Updated Apr 19, 2018

How leaking Pompeo’s North Korea trip could backfire

CIA Director and Secretary of State nominee Mike Pompeo. Photo: Mark Wilson/Getty Images

President Trump’s leak of a secret meeting between CIA Director Mike Pompeo and North Korean leader Kim Jong-un has the potential to overcome two looming obstacles: Democratic opposition to Pompeo's nomination as Secretary of State and growing international anxiety about weak American preparation for the North Korea negotiations.

Yes, but: Even if the leak helps to address those immediate challenges, it may turn out to have been an act of desperation that undermines the U.S.'s larger strategic objectives in North Korea.

As Democratic opposition to Pompeo's nomination mounts, his chances of making it through the Senate Foreign Relations Committee have narrowed. Without that support, his confirmation vote will be forced straight to the floor — a path not seen in almost a century. News of the Pyongyang trip will shore up Pompeo's diplomatic bona fides and make a floor win more likely.

Nonetheless, the world has watched anxiously as Trump’s North Korea strategy has careened from talk of “fire and fury” to direct in-person meetings deemed unthinkable by previous presidents. This head-spinning policy has created real concerns abroad that without adequate preparation the talks will collapse, prematurely foreclosing diplomacy and potentially paving a path to war.

Trump's leak has now squandered the discreet diplomacy Pompeo was engaged in, making a nuclear even deal harder to achieve. After all, the best American negotiations — Nixon’s opening to China, Israeli-Egyptian peace, the restoration of ties to Cuba —made most of their progress in secret, away from the glare that shrinks the political space available for flexible compromise and decision-making. Leaders on both sides of the table need to make politically unpopular compromises if they’re going to get a deal.

The bottom line: Trump’s move may look smart at first, but it has the potential to backfire spectacularly — on Pompeo, North Korea and the rest of us too.

Joel Rubin is the president of the Washington Strategy Group and a former Deputy Assistant Secretary of State.

Go deeper

The cost of going after Bloomberg

Illustration: Eniola Odetunde/Axios

Here's the growing dilemma for 2020 Democrats vying for a one-on-one showdown with frontrunner Bernie Sanders: Do they have the guts — and the money — to first stop Mike Bloomberg?

Why it matters: Joe Biden, Pete Buttigieg, Amy Klobuchar and Elizabeth Warren all must weigh the costs of punching Bloomberg where he looks most vulnerable: stop-and-frisk, charges of sexism, billionaire entitlement. The more zealous the attacks, the greater the risk he turns his campaign ATM against them.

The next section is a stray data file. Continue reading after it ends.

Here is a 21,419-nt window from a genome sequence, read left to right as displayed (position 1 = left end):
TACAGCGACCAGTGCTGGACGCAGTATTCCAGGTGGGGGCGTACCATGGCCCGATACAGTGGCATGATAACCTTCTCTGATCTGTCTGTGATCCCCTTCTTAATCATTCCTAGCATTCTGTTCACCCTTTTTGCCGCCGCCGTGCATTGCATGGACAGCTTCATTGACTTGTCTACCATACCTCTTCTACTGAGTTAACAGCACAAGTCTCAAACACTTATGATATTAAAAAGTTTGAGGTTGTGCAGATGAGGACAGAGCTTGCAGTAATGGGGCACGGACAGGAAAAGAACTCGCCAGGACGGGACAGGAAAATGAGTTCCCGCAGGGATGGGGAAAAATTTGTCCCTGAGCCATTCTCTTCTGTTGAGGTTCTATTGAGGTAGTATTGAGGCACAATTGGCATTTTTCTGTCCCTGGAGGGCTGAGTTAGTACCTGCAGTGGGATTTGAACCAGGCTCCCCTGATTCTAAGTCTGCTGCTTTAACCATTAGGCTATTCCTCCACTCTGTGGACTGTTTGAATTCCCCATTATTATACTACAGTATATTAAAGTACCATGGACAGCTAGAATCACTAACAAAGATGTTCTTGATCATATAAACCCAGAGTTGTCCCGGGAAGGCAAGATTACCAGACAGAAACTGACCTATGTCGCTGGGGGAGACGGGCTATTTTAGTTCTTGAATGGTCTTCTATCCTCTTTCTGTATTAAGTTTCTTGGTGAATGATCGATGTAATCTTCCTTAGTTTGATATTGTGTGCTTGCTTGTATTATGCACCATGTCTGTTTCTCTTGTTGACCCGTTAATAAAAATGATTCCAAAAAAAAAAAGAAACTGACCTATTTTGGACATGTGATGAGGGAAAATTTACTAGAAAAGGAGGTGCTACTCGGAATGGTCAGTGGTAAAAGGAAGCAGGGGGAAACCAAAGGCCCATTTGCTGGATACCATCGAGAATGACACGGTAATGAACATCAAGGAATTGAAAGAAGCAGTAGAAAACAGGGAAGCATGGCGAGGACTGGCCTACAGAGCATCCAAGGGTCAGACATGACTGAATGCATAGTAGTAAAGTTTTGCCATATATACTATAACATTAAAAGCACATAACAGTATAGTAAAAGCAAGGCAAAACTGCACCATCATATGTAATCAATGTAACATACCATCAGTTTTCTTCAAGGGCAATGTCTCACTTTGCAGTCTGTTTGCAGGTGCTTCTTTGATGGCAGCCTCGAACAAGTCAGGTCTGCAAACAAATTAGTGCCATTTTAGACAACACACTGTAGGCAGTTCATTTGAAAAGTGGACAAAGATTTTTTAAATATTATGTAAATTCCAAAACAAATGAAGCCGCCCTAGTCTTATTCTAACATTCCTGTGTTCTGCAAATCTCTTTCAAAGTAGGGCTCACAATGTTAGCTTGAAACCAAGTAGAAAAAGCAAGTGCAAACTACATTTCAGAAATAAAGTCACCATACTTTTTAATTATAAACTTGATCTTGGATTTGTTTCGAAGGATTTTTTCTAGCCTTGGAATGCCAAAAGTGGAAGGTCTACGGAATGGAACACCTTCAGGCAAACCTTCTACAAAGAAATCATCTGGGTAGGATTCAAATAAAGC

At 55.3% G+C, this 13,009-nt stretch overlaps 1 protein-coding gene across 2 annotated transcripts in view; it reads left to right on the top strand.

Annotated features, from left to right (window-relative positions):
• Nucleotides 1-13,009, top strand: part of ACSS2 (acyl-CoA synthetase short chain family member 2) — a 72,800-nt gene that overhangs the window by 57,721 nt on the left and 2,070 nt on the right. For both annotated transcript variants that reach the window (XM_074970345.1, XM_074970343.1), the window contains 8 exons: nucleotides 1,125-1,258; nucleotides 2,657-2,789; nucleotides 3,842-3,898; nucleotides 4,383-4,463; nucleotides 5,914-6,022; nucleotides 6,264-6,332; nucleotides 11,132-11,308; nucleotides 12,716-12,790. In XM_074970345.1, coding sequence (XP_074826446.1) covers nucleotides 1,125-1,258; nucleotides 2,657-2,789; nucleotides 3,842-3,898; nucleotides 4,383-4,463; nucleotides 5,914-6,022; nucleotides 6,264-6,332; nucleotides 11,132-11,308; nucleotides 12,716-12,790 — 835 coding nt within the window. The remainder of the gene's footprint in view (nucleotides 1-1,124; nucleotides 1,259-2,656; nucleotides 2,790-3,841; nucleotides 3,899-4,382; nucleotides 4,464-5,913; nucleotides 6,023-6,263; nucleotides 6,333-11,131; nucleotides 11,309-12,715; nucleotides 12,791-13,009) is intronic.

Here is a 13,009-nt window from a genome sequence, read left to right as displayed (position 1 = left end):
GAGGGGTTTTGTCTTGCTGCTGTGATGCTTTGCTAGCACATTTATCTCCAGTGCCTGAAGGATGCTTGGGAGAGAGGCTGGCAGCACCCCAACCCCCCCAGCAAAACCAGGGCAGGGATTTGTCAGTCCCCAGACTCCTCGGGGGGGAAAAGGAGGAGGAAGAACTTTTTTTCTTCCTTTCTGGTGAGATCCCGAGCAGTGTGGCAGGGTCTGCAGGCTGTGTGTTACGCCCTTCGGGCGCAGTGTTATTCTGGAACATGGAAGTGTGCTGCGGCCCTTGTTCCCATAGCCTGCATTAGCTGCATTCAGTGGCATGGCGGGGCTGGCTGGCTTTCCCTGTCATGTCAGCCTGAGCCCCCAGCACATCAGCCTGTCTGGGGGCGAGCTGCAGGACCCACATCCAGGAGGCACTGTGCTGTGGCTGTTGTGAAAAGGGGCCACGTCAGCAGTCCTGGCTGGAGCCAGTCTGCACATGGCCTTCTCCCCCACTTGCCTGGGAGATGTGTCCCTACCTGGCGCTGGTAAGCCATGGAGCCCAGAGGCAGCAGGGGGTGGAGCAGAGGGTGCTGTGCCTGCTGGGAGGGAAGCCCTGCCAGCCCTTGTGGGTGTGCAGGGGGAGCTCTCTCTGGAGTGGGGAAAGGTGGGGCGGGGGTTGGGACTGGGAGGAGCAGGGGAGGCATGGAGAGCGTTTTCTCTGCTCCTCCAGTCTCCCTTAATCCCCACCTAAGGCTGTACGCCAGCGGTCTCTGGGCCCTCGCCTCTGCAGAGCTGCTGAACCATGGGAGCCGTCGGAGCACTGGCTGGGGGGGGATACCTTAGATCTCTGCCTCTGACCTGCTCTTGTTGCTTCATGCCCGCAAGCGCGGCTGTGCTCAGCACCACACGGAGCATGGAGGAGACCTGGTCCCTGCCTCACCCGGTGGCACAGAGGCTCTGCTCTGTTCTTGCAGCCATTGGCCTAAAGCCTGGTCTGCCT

How Trump’s economy stacks up

Source: "Presidents and US Economy", Trump figures through 2019 courtesy of Alan Blinder; Note: Data shows real GDP and Q1 growth in each term is attributed to the previous president; Chart: Axios Visuals

Average economic growth under President Trump has outpaced the growth under Barack Obama, but not all of his recent predecessors.

Why it matters: GDP is the most comprehensive economic scorecard — and something presidents, especially Trump, use as an example of success. And it's especially relevant since Trump is running for re-election on his economic record.

Coronavirus cases rise as 14 American evacuees infected

Data: The Center for Systems Science and Engineering at Johns Hopkins, the CDC, and China's NHC; Note: China refers to mainland China and the Diamond Princess is the cruise ship offshore Yokohama, Japan. Map: Danielle Alberti/Axios

14 Americans evacuated from the Diamond Princess cruise ship tested positive for the novel coronavirus before being flown in a "specialist containment" on a plane repatriating U.S. citizens back home, the U.S. government said early Monday.

The big picture: COVID-19 has now killed at least 1,770 people and infected almost 70,000 others. Most cases and all but five of the deaths have occurred in mainland China. Taiwan confirmed its first death on Sunday, per multiple reports, in a 61-year-old man with underlying health conditions. Health officials were investigating how he became ill.

Go deeperArrowUpdated 5 hours ago - Health